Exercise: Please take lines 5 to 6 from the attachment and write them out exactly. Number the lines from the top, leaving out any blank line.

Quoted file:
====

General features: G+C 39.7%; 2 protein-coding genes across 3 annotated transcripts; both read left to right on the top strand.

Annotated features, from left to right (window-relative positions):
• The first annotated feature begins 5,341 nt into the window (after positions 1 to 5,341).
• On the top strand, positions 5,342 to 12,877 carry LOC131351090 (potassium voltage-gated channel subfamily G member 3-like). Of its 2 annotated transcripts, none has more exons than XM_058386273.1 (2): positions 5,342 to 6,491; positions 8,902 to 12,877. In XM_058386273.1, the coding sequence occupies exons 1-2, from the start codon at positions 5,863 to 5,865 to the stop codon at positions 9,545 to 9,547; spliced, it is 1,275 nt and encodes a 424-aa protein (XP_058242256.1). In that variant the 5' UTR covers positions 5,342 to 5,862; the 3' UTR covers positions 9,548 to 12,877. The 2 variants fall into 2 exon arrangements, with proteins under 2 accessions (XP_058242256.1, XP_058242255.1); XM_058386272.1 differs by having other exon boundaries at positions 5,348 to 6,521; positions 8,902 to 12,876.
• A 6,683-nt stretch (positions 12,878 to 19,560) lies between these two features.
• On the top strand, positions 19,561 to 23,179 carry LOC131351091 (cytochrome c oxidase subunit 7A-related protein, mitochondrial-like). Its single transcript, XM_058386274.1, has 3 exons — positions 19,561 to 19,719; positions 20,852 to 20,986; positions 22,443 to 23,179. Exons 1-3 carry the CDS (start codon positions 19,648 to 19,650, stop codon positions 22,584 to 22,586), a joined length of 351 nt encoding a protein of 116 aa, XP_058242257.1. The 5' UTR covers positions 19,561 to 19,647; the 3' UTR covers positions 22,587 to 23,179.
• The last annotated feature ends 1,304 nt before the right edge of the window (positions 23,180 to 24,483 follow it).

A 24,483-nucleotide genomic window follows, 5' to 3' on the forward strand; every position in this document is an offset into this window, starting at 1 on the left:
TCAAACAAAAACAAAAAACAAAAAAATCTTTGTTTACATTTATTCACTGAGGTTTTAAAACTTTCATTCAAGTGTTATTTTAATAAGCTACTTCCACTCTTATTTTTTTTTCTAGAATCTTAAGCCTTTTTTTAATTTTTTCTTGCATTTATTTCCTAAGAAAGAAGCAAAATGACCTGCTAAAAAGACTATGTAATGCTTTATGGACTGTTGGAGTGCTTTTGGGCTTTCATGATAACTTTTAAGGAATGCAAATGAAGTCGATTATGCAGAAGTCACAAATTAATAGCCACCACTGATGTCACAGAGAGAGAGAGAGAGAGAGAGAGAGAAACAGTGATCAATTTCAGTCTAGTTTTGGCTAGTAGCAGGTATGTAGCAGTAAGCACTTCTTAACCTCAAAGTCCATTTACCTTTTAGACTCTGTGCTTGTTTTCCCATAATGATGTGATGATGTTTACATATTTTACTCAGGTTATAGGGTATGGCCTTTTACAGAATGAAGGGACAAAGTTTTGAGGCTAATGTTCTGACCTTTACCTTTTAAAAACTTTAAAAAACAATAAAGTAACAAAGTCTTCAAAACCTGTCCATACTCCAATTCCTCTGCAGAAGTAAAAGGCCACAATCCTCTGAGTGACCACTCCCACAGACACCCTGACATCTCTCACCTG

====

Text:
• A 6,683-nt stretch (positions 12,878 to 19,560) lies between these two features.
• On the top strand, positions 19,561 to 23,179 carry LOC131351091 (cytochrome c oxidase subunit 7A-related protein, mitochondrial-like). Its single transcript, XM_058386274.1, has 3 exons — positions 19,561 to 19,719; positions 20,852 to 20,986; positions 22,443 to 23,179. Exons 1-3 carry the CDS (start codon positions 19,648 to 19,650, stop codon positions 22,584 to 22,586), a joined length of 351 nt encoding a protein of 116 aa, XP_058242257.1. The 5' UTR covers positions 19,561 to 19,647; the 3' UTR covers positions 22,587 to 23,179.